The Nation

The Nation is a weekly magazine published by the Nation Institute. First published in 1865, The Nation is headquartered in New York, N.Y. It is the oldest weekly magazine in the U.S. to be continually published. The Nation also has bureaus in London and South Africa.Self-described as "the flagship for the left," The Nation focuses on the topics of politics and culture. Contributors of note have included Albert Einstein, Martin Luther King Jr., Gore Vidal, Christopher Hitchens, Hunter S. Thompson, Langston Hughes, Ralph Nader, Leon Trotsky, Franklin D. Roosevelt, John Steinbeck, John Maynard Keynes and Naomi Klein. The Nation has broken such notable stories as the Valerie Plane leak scandal in 2003 and several articles about the Whitewater scandal in the 1990s. It was the first U.S. publication to report on what would become the Bay of Pigs invasion. The Nation has won 24 National Magazine Awards since 1971. Katrina vanden Heuvel is Editor and Publisher. Roane Carey is Managing Editor, John Palattella is Literary Editor, Betsy Reed is Executive Editor, and Richard Lingeman and Richard Kim are Senior Editors.

Articles from Vol. 272, No. 25, June 25

Blindness in Gaza
The bombing of a Tel Aviv disco, in which twenty Israelis, many of them teenagers, were killed, was an atrocity of such horror that it seemed to shock both sides into taking steps toward installing a very tentative, precarious cease-fire. In the aftermath...
Bush's Tax Savings : Unreal!
For months, President Bush dropped the names of "real Americans" into his prepared speeches. From the podium he regularly introduced single and two-parent families filled with hard-working taxpayers, like a hospital engineer from Georgia and a restaurant...
Edison's Red Ink Schoolhouse -- THE BIGGEST BRAND NAME IN FOR-PROFIT EDUCATION IS FLOUNDERING. IT TURNS OUT WHAT'S GOOD FOR CHILDREN IS BAD FOR BUSINESS: SPENDING MONEY ON SCHOOLS
For Edison Schools, Inc., April was the cruelest month. Edison, a $1.3 billion corporation that in 2000-01 ran what it counts as 113 schools (some with the same principal under the same roof) enrolling some 57,000 students, is the largest and easily...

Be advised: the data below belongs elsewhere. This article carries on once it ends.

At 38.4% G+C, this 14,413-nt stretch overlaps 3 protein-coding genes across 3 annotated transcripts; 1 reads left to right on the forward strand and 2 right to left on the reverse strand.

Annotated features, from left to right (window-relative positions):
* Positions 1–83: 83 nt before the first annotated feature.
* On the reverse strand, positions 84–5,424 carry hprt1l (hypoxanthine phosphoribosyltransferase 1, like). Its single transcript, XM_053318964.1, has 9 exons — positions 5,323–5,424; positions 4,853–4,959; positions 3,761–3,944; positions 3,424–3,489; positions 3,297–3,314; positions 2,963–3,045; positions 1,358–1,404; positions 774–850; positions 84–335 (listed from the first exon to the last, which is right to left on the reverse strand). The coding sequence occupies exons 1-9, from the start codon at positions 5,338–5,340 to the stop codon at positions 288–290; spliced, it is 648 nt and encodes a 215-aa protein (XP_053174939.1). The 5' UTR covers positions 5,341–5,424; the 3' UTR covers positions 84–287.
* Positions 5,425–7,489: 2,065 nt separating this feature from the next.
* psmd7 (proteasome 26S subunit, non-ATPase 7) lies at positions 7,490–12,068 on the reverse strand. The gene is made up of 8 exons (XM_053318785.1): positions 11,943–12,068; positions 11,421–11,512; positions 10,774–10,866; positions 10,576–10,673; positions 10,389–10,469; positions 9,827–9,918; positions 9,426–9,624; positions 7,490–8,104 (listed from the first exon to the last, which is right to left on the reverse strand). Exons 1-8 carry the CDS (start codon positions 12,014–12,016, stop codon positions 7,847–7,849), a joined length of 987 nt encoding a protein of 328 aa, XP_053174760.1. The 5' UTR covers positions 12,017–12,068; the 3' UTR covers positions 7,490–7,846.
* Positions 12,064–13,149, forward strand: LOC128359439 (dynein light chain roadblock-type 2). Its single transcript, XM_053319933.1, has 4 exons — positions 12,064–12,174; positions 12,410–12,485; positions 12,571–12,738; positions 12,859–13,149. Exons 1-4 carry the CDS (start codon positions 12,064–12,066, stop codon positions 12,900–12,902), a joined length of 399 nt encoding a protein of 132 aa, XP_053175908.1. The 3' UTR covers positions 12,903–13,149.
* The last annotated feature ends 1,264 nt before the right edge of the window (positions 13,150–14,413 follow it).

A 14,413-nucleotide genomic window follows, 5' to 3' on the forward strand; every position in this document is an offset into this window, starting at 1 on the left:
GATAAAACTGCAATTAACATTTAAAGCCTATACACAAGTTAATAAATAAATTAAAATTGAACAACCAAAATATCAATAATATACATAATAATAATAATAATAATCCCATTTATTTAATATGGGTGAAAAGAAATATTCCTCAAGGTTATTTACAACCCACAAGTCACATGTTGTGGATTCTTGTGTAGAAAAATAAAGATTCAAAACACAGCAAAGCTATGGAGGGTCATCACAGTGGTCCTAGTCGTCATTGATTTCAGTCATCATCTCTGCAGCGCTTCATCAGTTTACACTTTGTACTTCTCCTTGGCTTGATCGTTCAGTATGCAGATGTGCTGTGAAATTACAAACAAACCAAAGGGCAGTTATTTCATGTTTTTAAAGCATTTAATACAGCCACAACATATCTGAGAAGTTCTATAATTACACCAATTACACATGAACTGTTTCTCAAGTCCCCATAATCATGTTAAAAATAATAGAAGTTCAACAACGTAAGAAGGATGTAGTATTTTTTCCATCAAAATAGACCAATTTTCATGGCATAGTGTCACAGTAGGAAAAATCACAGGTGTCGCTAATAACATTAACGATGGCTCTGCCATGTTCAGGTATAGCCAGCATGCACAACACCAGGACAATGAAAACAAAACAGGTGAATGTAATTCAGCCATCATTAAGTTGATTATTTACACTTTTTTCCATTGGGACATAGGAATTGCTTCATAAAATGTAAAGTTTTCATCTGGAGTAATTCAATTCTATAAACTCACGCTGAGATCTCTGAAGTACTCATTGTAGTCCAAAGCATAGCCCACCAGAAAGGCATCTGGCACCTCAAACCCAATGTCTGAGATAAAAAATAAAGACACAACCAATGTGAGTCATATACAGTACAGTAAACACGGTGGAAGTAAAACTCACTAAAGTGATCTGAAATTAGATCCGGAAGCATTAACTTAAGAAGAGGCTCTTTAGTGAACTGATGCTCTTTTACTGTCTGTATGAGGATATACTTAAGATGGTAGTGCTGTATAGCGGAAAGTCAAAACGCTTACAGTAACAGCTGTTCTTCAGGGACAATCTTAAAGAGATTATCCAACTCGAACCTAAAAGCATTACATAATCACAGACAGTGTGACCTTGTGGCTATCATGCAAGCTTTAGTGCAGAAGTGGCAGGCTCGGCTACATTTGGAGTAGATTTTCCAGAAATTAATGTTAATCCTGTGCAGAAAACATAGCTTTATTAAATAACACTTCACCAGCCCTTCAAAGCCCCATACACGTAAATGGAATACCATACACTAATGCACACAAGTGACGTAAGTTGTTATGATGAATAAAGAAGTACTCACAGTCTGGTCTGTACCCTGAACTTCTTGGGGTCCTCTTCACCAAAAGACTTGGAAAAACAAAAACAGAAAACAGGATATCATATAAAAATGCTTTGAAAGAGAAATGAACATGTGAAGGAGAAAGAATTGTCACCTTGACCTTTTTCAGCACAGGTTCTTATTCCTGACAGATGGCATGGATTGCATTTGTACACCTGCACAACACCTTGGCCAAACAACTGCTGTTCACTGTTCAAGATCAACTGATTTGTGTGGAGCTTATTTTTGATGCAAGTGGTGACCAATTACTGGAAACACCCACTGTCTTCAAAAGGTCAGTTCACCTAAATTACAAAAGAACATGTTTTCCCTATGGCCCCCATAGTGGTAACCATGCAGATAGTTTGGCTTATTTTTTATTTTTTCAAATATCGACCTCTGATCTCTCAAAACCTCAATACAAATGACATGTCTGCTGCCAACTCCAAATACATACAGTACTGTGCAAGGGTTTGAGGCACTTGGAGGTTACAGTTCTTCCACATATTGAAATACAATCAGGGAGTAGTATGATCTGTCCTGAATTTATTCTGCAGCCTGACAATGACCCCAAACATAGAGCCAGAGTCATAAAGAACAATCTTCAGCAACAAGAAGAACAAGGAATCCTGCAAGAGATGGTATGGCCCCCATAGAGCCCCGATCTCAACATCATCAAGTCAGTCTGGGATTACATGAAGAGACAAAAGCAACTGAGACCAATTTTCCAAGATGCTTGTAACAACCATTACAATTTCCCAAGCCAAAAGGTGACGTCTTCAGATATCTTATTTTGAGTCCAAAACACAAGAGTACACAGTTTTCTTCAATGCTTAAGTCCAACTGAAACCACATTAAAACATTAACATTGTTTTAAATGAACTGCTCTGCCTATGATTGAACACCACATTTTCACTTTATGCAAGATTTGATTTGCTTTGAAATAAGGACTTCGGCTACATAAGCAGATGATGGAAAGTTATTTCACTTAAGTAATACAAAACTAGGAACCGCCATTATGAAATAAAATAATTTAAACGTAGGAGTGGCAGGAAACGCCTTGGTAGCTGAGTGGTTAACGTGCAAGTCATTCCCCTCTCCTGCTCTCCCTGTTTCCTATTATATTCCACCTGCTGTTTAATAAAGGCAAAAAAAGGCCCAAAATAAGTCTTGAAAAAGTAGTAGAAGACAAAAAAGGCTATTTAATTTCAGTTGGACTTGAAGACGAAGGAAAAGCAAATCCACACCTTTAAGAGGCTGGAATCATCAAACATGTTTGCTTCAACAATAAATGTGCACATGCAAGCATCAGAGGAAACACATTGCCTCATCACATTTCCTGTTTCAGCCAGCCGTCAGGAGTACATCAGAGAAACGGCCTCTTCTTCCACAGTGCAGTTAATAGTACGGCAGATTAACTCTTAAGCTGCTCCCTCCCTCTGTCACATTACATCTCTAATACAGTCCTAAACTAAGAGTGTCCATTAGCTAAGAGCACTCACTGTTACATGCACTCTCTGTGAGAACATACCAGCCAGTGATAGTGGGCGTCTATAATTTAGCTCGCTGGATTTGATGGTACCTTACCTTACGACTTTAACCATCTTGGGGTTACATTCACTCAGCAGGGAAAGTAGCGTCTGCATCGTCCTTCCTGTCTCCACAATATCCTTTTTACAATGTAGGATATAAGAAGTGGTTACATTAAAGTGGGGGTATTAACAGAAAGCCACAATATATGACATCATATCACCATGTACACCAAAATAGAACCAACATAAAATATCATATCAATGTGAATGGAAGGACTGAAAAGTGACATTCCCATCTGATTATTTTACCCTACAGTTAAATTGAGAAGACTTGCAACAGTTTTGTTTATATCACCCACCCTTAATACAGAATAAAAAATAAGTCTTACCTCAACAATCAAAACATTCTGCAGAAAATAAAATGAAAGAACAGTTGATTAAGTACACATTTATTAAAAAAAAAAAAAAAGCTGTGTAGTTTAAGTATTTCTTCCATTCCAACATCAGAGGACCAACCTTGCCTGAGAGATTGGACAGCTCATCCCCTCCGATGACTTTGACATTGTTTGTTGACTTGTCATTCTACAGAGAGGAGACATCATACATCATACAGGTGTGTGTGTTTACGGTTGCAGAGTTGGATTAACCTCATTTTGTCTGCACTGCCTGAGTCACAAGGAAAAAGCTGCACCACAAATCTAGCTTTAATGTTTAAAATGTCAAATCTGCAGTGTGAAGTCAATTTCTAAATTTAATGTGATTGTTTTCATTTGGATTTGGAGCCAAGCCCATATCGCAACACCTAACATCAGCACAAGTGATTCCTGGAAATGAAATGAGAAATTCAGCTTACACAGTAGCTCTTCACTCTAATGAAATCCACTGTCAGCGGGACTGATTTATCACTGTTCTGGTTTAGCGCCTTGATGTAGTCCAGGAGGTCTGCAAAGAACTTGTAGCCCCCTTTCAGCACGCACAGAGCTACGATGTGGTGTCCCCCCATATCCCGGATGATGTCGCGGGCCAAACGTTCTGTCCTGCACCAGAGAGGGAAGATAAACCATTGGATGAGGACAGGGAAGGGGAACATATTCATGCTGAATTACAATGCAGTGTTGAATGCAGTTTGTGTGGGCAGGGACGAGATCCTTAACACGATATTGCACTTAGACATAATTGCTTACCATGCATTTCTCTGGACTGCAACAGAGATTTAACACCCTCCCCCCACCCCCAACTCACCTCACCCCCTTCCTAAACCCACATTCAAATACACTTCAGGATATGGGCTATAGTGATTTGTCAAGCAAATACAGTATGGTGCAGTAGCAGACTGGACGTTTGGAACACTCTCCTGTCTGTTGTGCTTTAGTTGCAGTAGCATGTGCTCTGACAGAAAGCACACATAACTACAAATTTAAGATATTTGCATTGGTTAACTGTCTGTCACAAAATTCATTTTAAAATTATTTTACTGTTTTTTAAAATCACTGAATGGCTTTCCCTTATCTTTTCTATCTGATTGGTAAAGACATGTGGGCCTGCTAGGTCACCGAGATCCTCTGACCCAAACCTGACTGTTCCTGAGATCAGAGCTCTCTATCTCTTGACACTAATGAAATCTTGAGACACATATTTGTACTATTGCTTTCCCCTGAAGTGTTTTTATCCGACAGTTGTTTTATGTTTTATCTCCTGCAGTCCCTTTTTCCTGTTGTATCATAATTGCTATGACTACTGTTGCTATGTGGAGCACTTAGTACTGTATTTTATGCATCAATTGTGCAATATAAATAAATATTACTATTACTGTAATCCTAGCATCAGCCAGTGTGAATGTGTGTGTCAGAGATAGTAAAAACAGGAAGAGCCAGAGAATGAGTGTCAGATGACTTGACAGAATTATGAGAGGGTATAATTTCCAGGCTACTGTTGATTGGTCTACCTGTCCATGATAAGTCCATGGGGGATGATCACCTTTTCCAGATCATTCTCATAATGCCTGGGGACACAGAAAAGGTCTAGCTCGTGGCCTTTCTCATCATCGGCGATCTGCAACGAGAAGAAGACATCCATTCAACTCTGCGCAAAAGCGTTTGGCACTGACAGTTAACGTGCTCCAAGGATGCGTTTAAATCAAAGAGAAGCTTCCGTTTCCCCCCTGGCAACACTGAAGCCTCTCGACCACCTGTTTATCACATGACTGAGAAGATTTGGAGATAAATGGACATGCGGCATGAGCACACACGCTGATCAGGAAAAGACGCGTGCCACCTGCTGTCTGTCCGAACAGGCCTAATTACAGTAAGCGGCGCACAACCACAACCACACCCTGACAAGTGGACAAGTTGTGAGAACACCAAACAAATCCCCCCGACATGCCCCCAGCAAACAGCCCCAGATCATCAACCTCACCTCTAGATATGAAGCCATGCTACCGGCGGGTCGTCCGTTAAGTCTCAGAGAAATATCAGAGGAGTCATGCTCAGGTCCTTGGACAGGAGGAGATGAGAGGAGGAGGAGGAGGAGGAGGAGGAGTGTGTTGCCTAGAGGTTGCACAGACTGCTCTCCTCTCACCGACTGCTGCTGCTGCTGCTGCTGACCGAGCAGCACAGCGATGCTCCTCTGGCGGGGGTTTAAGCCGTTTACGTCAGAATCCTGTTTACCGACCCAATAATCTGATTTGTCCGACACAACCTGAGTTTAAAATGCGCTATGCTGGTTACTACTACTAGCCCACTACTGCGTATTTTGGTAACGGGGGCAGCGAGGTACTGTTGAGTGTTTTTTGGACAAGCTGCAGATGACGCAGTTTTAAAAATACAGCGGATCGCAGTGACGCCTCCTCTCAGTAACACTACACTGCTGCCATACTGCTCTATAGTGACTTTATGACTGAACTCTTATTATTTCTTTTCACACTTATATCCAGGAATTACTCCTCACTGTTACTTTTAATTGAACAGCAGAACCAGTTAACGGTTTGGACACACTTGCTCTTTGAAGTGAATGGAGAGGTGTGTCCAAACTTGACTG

Florida Revisited
With each new look at the November election in Florida, the argument of the Bush Five on the Supreme Court--that manual recounts would lead to the unequal treatment of voters--appears more ludicrous. The election itself was a statewide orgy of unequal...
Harvard's 'Fitting Choice'
On July 1, Larry Summers--the Wunderkind economist who ran the Treasury Department under President Bill Clinton--takes over as president of Harvard University. "A fitting choice," editorialized the New York Times. But fitting in what way? On July 1...
Letters
...AND APPLE PIE Ravello, Italy * Katha Pollitt's heart-wrenching "Happy Mother's Day" was, of course, a treat ["Subject to Debate," May 28]. But the crystalline masses of her prose were sometimes flawed by odd cracks. She rightly mentions how...
Mad Bad Ads
Memo to editors of campus papers: When the next right-wing ideologue shows up with an ad full of nonsense, just take the money and print it. That way, they will not be able to pose as the victim of "political correctness," they will not get millions...
McCain in Vain?
In Washington, all politics is personality. Or so it often seems. After the Jim Jeffords jump, the media zoomed in on Senator John McCain and breathlessly penned a new chapter in the Bush-McCain psychodrama. Look, McCain is hosting Tom Daschle at his...
Not This Time in LA
Politics, they say, is the art of the possible. And for much of the spring it seemed possible that America's second-largest city would elect as its mayor a progressive Latino who at one time had a tattoo that read, "Born to Raise Hell." Antonio Villaraigosa...
Russian Nuclear Roulette
A baccalaureate should be an occasion to celebrate the present and express optimism about the future, but I must come to you today with very bad news about Russia, my subject of study, and therefore with great alarm about the future. If America's post-cold...
The Dogmeteers
The King Is Alive It's been six years since Dogme 95 nailed its ten-point "Vow of Chastity" to the door of world cinema. Lars von Trier's gang of four Danish film rebels flung an inkwell at the father of Hollywood lies, calling for an end to auteurist...
The Fugitive
It was, take it for all in all, a near-faultless headline: Henry Kissinger rattrape au Ritz, a Paris, par les fantomes du plan Condor. I especially liked the accidental synonymy of the verb rattraper. What a rat. And such a trap. It was in this fashion...
The Littlest Coke Addicts
The March 14 announcement by the Coca-Cola Company that it is scaling back its aggressive marketing strategy in public schools is a clear victory for opponents of schoolhouse commercialism. But it's unlikely that it will do much in the long run to...
The New Nuclear Danger
On June 12, 1982, 1 million people assembled in Central Park in New York City to protest the reckless nuclear policies of the Reagan Administration and to call for a nuclear freeze. They never assembled in such numbers again--in part because Reagan...